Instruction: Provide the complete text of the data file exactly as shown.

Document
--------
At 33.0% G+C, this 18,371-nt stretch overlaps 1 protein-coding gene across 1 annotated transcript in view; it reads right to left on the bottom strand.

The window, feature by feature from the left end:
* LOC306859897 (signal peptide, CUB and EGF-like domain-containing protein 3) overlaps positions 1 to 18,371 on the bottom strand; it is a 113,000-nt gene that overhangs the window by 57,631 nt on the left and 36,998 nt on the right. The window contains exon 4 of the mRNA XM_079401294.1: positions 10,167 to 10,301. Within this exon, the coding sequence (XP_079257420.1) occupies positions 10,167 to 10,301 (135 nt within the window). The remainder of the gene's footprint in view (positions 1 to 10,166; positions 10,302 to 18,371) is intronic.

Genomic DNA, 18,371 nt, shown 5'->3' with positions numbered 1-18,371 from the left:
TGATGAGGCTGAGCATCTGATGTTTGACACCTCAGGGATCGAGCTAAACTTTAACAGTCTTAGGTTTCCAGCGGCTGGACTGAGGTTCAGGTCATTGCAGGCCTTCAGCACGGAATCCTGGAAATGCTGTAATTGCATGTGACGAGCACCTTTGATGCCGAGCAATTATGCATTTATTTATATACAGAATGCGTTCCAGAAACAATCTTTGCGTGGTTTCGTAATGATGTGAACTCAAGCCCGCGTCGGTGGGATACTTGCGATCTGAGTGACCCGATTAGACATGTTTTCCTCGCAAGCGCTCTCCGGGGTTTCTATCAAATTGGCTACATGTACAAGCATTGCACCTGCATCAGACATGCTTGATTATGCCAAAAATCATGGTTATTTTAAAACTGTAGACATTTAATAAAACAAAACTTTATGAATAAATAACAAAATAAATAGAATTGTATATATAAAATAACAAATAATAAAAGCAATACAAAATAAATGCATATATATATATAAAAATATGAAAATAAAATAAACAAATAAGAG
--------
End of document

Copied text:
At 33.0% G+C, this 18,371-nt stretch overlaps 1 protein-coding gene across 1 annotated transcript in view; it reads right to left on the bottom strand.

The window, feature by feature from the left end:
* LOC306859897 (signal peptide, CUB and EGF-like domain-containing protein 3) overlaps positions 1 to 18,371 on the bottom strand; it is a 113,000-nt gene that overhangs the window by 57,631 nt on the left and 36,998 nt on the right. The window contains exon 4 of the mRNA XM_079401294.1: positions 10,167 to 10,301. Within this exon, the coding sequence (XP_079257420.1) occupies positions 10,167 to 10,301 (135 nt within the window). The remainder of the gene's footprint in view (positions 1 to 10,166; positions 10,302 to 18,371) is intronic.

Genomic DNA, 18,371 nt, shown 5'->3' with positions numbered 1-18,371 from the left:
TGATGAGGCTGAGCATCTGATGTTTGACACCTCAGGGATCGAGCTAAACTTTAACAGTCTTAGGTTTCCAGCGGCTGGACTGAGGTTCAGGTCATTGCAGGCCTTCAGCACGGAATCCTGGAAATGCTGTAATTGCATGTGACGAGCACCTTTGATGCCGAGCAATTATGCATTTATTTATATACAGAATGCGTTCCAGAAACAATCTTTGCGTGGTTTCGTAATGATGTGAACTCAAGCCCGCGTCGGTGGGATACTTGCGATCTGAGTGACCCGATTAGACATGTTTTCCTCGCAAGCGCTCTCCGGGGTTTCTATCAAATTGGCTACATGTACAAGCATTGCACCTGCATCAGACATGCTTGATTATGCCAAAAATCATGGTTATTTTAAAACTGTAGACATTTAATAAAACAAAACTTTATGAATAAATAACAAAATAAATAGAATTGTATATATAAAATAACAAATAATAAAAGCAATACAAAATAAATGCATATATATATATAAAAATATGAAAATAAAATAAACAAATAAGAG